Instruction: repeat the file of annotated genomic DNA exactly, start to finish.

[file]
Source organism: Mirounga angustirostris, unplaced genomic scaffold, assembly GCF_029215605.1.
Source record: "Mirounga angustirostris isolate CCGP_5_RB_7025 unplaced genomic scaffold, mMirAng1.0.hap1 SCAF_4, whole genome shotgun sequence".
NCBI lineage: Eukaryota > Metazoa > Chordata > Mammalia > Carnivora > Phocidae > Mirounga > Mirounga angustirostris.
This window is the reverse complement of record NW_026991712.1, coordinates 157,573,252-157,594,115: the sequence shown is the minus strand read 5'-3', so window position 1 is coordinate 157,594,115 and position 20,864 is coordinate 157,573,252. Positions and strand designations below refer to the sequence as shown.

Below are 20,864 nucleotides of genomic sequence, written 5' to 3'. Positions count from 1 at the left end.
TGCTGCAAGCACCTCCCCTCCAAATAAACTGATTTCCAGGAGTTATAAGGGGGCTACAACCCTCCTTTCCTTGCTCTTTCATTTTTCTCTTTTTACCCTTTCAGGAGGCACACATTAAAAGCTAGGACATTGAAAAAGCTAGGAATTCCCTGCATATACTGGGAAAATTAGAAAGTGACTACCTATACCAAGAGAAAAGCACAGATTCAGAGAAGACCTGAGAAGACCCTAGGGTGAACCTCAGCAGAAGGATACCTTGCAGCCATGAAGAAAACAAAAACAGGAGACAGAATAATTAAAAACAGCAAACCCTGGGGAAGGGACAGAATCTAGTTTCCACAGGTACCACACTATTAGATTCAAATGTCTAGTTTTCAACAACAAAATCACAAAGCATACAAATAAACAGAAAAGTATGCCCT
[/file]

Source organism: Mirounga angustirostris, unplaced genomic scaffold, assembly GCF_029215605.1.
Source record: "Mirounga angustirostris isolate CCGP_5_RB_7025 unplaced genomic scaffold, mMirAng1.0.hap1 SCAF_4, whole genome shotgun sequence".
NCBI lineage: Eukaryota > Metazoa > Chordata > Mammalia > Carnivora > Phocidae > Mirounga > Mirounga angustirostris.
This window is the reverse complement of record NW_026991712.1, coordinates 157,573,252-157,594,115: the sequence shown is the minus strand read 5'-3', so window position 1 is coordinate 157,594,115 and position 20,864 is coordinate 157,573,252. Positions and strand designations below refer to the sequence as shown.

Below are 20,864 nucleotides of genomic sequence, written 5' to 3'. Positions count from 1 at the left end.
TGCTGCAAGCACCTCCCCTCCAAATAAACTGATTTCCAGGAGTTATAAGGGGGCTACAACCCTCCTTTCCTTGCTCTTTCATTTTTCTCTTTTTACCCTTTCAGGAGGCACACATTAAAAGCTAGGACATTGAAAAAGCTAGGAATTCCCTGCATATACTGGGAAAATTAGAAAGTGACTACCTATACCAAGAGAAAAGCACAGATTCAGAGAAGACCTGAGAAGACCCTAGGGTGAACCTCAGCAGAAGGATACCTTGCAGCCATGAAGAAAACAAAAACAGGAGACAGAATAATTAAAAACAGCAAACCCTGGGGAAGGGACAGAATCTAGTTTCCACAGGTACCACACTATTAGATTCAAATGTCTAGTTTTCAACAACAAAATCACAAAGCATACAAATAAACAGAAAAGTATGCCCT